Kathie Clark

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  • in reply to: Financial Documentation #3668
    Kathie Clark
    Participant

    Filing in the TMF and making available to an auditor/inspector are not necessarily the same thing. In the TMFs I have been responsible for in the past, we have been able to flag these documents as financially sensitive and not make them available out of the box to an inspector. [And by the way there are probably many other people who should not see them.]

    We were also able to change this on the fly if the inspector demanded access (although I never heard of them happening).

    Most of my clients agreed that their position was not to provide access unless access was specifically requested. But I would say it’s a good practice to include in the TMF if your technology supports how you want to handle them.

    in reply to: Document content referencing multiple studies #3667
    Kathie Clark
    Participant

    One more point to keep in mind is that you need to ensure your processes and technology support this properly. For example, say you have an Investigator Brochure linked to Study A and Study B:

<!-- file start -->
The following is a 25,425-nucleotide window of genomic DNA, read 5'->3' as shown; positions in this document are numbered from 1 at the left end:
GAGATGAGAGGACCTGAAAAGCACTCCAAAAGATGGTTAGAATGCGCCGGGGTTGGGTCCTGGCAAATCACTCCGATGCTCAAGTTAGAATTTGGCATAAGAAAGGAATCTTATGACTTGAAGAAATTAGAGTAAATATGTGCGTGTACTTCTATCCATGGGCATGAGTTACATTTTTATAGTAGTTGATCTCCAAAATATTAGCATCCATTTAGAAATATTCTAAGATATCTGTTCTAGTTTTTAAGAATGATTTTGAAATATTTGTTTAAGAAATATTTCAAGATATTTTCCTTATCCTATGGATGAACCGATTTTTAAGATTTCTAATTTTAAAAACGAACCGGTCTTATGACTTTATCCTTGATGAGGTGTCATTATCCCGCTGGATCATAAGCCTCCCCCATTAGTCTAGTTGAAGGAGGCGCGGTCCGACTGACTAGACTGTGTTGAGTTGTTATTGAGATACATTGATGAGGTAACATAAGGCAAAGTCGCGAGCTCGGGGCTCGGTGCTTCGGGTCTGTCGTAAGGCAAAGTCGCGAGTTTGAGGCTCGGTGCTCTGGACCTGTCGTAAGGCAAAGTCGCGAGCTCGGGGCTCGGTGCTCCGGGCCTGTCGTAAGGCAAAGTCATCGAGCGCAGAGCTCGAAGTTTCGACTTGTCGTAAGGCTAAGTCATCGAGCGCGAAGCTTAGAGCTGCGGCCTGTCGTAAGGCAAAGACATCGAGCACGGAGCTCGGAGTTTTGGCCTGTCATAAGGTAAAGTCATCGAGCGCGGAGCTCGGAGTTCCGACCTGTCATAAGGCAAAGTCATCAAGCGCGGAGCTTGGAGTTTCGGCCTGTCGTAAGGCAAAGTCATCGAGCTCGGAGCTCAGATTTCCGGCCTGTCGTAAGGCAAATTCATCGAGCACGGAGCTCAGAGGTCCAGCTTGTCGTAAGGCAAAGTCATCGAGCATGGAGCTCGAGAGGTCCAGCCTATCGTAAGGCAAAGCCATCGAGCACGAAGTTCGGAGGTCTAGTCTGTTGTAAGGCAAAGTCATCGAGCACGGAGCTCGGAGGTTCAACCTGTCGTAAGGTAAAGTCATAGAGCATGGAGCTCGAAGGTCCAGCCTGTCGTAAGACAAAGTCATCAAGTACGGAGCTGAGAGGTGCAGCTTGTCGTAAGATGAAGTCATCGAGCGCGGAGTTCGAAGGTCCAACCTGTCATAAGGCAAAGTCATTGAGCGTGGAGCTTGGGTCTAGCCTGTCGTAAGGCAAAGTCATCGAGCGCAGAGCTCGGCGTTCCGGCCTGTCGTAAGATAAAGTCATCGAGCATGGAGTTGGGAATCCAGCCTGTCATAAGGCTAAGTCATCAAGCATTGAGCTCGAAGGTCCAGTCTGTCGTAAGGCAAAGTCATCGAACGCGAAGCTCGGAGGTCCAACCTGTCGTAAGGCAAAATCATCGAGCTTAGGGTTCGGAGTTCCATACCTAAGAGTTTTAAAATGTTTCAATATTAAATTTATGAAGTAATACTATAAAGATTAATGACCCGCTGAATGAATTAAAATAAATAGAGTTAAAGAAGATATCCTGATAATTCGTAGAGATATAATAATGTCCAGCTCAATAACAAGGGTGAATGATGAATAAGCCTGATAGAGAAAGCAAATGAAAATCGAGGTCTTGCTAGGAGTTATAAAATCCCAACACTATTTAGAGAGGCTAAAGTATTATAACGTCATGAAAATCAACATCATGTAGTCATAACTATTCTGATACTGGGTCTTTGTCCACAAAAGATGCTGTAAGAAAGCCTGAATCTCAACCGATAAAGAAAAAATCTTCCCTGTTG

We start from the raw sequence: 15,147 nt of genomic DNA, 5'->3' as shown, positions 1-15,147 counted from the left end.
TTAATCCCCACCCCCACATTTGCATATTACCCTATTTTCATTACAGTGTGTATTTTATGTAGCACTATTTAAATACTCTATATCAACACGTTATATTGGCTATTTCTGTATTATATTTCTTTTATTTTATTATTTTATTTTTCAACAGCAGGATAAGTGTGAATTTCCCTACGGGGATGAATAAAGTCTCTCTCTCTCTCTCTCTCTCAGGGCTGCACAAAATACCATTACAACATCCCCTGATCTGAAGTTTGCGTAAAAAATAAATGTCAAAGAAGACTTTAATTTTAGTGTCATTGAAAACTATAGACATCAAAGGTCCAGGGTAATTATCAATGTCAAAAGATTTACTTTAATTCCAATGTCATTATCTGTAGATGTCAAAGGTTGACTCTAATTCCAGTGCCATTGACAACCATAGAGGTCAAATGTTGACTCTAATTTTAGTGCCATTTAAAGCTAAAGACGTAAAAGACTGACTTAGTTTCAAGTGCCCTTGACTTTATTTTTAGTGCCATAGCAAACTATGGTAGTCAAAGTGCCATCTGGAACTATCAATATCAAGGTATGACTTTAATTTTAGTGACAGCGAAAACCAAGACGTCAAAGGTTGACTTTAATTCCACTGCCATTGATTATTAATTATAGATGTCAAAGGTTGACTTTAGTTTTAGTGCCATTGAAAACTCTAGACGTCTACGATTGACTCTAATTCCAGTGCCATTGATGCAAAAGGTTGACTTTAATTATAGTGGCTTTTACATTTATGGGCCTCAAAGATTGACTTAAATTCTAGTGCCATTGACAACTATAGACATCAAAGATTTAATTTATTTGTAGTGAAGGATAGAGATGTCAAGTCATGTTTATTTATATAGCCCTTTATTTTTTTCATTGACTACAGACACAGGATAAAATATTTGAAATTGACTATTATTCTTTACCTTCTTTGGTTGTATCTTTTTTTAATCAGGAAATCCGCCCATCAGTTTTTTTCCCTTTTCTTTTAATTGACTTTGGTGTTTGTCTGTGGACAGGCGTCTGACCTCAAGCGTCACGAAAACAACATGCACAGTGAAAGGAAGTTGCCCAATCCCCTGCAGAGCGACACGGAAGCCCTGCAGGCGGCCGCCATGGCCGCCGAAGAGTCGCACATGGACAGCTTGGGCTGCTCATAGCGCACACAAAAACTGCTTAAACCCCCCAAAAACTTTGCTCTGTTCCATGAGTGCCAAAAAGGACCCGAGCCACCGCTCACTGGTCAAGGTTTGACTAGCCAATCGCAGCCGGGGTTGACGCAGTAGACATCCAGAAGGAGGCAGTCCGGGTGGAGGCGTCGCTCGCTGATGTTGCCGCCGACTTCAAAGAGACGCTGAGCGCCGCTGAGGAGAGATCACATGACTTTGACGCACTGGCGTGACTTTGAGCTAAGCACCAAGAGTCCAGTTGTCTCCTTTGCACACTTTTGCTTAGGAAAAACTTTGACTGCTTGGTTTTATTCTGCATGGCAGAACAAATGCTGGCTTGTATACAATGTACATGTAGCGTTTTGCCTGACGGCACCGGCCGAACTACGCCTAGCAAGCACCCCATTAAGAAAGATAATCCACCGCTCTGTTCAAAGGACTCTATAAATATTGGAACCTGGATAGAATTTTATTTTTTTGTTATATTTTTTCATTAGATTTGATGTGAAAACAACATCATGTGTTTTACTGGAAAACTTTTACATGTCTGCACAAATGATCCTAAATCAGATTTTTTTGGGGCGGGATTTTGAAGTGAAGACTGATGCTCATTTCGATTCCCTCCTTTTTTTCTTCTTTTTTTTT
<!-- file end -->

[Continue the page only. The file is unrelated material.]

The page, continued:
* If Study A is finished and the TMF locked, what happens if there is a new version of the IB? Will it cause a change to locked Study A’s TMF?
    * If you have a practice of storing your TMF in an external archive, and you remove Study A from the system, will it cause any change to Study B?
    * If study A is one week from finishing and you update the IB, will it cause an inappropriate update to Study A (as you would not distribute a new IB at that point in the study)?

    If you look at something like an unblinded safety document, there may be even more issues (what if the blind is lifted in Study A but still in place in Study B)?

    in reply to: CSV files #2965
    Kathie Clark
    Participant

    MHRA discourages “live date” (Excel, SAS, etc.) from being stored exclusively as “flat files”.

    However I would look to find a better archival medium than flash drives as these are not considered reliable or stable over the long term, and are subject to viruses, leading many organizations to ban their use.

    in reply to: CSV files #2964
    Kathie Clark
    Participant

    MHRA discourages “live date” (Excel, SAS, etc.) from being stored exclusively as “flat files”.

    However I would look to find a better archival medium than flash drives as these are not considered reliable or stable over the long term, and are subject to viruses, leading many organizations to ban their use.

    in reply to: CSV files #2963
    Kathie Clark
    Participant

    MHRA discourages “live date” (Excel, SAS, etc.) from being stored exclusively as “flat files”.